Cost of Being Poor, The
A Comparative Study of Life in Poor Urban Neighborhoods in Gary, Indiana
Publication Year: 2005
Published by: State University of New York Press
Title page, copyright page
List of Illustrations
List of Tables
Several persons and groups made significant contributions to this book. I wish to thank the Purdue University School of Liberal Arts Development Fund, the Purdue University Research Fund, and the Department of Sociology & Anthropology at Purdue University for providing research grants for these efforts. ...
Introduction: Structure vs. Agency and the Poor Urban Experience:
Urban poverty and its deleterious effects are well documented. In studies, urban poverty is associated with economic, social, and in some instances, cultural challenges that undermine upward mobility, engender angst and crime, and ravage neighborhoods. In other literature urban poverty is characterized ...
Chapter 1. The Economics of the Poor Urban Experience
The topic of neighborhood poverty concentration effects can best be characterized as an overarching research framework in the study of urban poverty rather than a sociological theory in the strictest sense. Much of the research on national and local structural changes and their related urban consequences have been supplanted ...
Chapter 2. Space Usage and Cost Differentials in Gary, Indiana: Counting the Costs
Gary’s history as a leading steel manufacturer, regional retail site, and employment mecca for conscientious racial and ethnic minorities and White immigrants stands in stark contrast to current conditions. The city’s evolution speaks to the theme of “structure and agency,” when one considers the interplay ...
Chapter 3. Differential Goods and Services to Feed a Family: Who Pays the Costs?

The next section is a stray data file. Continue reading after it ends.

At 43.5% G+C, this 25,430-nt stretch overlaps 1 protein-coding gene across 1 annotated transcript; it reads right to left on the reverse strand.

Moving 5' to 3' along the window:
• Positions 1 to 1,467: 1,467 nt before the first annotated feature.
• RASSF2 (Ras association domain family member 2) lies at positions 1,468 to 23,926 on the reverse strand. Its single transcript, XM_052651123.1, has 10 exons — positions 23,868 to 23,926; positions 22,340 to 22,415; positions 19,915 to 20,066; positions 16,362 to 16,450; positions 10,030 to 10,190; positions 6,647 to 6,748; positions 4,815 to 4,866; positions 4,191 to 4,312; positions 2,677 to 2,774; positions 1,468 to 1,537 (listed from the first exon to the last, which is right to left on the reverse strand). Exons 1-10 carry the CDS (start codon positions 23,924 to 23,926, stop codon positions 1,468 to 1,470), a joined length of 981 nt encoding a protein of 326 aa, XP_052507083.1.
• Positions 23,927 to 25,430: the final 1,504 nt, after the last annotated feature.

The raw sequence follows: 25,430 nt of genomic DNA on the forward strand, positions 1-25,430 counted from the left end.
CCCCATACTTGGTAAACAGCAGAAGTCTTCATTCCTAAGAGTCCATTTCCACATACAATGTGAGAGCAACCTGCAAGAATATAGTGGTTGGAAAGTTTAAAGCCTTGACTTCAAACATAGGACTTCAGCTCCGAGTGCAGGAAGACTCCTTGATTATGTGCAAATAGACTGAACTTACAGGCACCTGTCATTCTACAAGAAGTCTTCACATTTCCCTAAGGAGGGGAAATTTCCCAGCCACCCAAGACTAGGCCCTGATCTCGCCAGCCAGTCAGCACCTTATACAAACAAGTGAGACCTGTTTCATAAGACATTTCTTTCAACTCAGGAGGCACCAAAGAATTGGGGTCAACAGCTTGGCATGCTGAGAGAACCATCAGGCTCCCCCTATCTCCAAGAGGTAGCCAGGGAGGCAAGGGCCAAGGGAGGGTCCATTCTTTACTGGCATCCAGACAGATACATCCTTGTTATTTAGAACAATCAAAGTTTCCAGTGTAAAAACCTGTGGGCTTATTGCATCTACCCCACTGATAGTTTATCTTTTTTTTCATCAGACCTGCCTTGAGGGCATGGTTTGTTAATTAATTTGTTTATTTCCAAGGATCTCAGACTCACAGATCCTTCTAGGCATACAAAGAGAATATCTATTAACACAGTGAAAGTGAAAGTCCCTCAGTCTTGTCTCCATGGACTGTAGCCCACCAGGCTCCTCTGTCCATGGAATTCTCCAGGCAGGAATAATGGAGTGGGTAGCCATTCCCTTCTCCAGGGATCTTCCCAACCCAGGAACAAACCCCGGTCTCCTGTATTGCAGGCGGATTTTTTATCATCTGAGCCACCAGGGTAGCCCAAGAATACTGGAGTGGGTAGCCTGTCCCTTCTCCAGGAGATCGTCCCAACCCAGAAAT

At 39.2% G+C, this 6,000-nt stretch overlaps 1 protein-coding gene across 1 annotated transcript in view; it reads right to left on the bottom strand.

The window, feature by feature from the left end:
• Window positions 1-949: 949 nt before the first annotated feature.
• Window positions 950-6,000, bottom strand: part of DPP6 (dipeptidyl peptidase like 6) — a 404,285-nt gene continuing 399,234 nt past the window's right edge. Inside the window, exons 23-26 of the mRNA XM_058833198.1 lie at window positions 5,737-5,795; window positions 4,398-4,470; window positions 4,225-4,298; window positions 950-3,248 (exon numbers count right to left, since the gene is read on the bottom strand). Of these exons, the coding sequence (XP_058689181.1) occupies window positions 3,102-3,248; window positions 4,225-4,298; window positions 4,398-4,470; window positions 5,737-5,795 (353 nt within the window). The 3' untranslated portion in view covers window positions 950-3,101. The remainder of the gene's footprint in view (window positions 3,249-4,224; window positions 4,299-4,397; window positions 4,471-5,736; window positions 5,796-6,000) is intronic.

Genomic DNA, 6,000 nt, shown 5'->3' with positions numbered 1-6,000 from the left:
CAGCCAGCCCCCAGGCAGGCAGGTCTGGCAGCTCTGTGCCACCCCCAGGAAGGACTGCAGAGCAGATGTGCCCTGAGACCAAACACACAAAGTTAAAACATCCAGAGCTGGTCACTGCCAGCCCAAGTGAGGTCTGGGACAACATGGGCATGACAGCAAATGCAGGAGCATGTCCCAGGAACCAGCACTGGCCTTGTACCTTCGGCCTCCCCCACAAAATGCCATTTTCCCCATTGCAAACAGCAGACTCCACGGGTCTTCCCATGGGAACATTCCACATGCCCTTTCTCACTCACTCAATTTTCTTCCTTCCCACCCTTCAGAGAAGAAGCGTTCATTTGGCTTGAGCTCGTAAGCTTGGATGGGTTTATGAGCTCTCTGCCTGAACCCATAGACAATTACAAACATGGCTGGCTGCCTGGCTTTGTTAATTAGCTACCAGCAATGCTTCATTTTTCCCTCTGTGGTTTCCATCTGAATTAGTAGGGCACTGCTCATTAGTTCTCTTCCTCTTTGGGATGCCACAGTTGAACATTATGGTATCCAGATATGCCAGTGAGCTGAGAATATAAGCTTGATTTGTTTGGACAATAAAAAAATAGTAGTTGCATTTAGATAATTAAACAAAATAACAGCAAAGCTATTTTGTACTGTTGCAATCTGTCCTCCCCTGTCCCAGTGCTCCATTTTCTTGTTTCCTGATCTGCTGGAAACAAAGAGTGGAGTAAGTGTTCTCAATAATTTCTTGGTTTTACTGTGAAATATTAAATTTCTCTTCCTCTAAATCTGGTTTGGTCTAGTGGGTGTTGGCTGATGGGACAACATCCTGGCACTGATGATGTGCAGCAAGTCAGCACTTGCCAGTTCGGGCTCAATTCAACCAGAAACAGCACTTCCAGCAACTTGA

The day-to-day challenges and choices in urban settings are directly correlated with historical and current structural changes. As presented earlier, factors such as globalization, the shift from manufacturing to service occupations, out-migration of workingclass and middle-class families, both African American and White, ...
Chapter 4. Differential Goods and Services to Clothe a Family: Who Pays the Costs?
Much of the research on economic problems in urban areas focuses on the broader implications of being without financial security, rather than specifically how residents use their limited funds. With the exception of research by Edin and Lein (1991, 1996), Jarrett (1994), Chaisson (1998) and several others,1 less attention ...
Chapter 5. A Tale of Three Families: Impracticality Costs
Scholars have discovered the research benefits of first person narratives to augment traditional empirical studies. In the groundbreaking ethnography by Liebow (1967), the reader is transported into the day-to-day experiences of the central character, Tally, and in doing so, comes to better understand the challenges ...
Chapter 6. Sociopsychological Implications of Exposure to Poverty-related Constraints: Coping with the Costs
The daily round for most respondents appears similar to that of many heads-of-households. Activities center on attempts to make practical decisions and purchases to meet housing, clothing, and subsistence needs relative to household economic constraints; juggling multiple tasks within a finite period; and making ...
Conclusion: A Thesis on the Poor Urban Experience: Validating Experiences
Much of recent research in urban sociology has shifted its emphasis from descriptions of the urban experience to analyses of macro-level effects of urban poverty. Given the implications of deindustrialization, globalization, hyper-segregation, and the resulting social isolation, such research is warranted. ...
Page Count: 289
Illustrations: 17 b/w photographs, 1 map, 12 tables
Publication Year: 2005
Series Title: SUNY series, The New Inequalities
Series Editor Byline: A. Gary Dworkin See more Books in this Series
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